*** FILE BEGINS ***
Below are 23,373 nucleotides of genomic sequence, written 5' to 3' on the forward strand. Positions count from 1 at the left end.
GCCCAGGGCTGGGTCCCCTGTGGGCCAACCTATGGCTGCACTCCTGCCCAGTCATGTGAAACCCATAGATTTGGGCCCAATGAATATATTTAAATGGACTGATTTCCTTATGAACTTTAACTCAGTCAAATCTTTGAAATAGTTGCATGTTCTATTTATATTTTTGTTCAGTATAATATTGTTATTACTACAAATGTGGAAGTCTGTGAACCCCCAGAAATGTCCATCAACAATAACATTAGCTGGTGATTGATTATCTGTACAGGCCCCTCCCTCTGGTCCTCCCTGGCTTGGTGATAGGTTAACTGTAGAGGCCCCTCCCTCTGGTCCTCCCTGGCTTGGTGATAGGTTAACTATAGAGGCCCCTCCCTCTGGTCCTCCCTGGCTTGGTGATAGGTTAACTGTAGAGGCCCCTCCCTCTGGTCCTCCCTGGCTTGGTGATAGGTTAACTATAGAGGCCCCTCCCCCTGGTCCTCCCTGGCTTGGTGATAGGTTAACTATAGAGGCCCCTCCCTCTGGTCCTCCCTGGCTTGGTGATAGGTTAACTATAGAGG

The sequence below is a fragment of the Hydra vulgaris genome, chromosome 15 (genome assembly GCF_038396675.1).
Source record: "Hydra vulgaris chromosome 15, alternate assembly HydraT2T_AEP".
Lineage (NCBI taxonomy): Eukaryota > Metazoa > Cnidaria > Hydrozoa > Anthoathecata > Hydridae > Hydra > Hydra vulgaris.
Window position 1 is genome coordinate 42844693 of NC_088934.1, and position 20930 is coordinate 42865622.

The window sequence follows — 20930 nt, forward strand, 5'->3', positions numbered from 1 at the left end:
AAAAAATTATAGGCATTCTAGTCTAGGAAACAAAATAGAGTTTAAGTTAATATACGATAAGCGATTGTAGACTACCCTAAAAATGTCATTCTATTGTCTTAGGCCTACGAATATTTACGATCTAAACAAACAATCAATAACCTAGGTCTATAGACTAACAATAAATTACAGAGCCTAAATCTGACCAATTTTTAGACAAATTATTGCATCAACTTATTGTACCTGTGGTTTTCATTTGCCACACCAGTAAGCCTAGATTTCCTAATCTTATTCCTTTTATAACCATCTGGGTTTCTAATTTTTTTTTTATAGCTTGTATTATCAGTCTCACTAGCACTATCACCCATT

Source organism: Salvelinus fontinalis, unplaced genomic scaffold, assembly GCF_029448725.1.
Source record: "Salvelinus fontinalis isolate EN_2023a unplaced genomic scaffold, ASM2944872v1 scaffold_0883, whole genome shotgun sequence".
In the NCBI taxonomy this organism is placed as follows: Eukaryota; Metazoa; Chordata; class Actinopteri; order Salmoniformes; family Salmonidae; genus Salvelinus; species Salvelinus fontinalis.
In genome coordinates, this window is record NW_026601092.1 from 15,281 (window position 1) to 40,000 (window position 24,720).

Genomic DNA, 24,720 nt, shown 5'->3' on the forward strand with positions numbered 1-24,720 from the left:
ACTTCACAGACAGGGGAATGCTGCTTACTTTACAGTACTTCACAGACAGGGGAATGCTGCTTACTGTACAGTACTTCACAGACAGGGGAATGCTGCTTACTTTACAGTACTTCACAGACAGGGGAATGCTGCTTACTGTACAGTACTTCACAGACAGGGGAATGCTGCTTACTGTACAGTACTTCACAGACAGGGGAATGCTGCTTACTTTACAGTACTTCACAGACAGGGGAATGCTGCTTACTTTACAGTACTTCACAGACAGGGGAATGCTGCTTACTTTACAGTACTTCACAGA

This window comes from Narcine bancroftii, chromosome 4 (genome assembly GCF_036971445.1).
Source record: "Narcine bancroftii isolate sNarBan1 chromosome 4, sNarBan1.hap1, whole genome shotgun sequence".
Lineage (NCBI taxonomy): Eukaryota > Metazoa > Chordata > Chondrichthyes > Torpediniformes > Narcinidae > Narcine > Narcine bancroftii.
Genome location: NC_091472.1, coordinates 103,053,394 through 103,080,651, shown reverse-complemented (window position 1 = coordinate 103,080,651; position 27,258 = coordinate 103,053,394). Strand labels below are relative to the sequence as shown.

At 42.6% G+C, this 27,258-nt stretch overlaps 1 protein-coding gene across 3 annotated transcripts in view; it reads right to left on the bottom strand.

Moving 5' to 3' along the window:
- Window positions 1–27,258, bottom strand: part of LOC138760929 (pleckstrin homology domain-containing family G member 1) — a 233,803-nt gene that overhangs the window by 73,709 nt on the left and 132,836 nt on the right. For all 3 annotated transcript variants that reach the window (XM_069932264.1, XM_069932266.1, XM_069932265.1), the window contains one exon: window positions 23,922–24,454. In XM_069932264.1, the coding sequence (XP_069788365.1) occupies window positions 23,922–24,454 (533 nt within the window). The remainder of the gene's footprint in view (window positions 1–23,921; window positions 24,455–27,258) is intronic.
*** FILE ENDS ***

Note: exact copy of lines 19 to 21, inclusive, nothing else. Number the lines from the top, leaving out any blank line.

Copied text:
At 42.6% G+C, this 27,258-nt stretch overlaps 1 protein-coding gene across 3 annotated transcripts in view; it reads right to left on the bottom strand.

Moving 5' to 3' along the window:
- Window positions 1–27,258, bottom strand: part of LOC138760929 (pleckstrin homology domain-containing family G member 1) — a 233,803-nt gene that overhangs the window by 73,709 nt on the left and 132,836 nt on the right. For all 3 annotated transcript variants that reach the window (XM_069932264.1, XM_069932266.1, XM_069932265.1), the window contains one exon: window positions 23,922–24,454. In XM_069932264.1, the coding sequence (XP_069788365.1) occupies window positions 23,922–24,454 (533 nt within the window). The remainder of the gene's footprint in view (window positions 1–23,921; window positions 24,455–27,258) is intronic.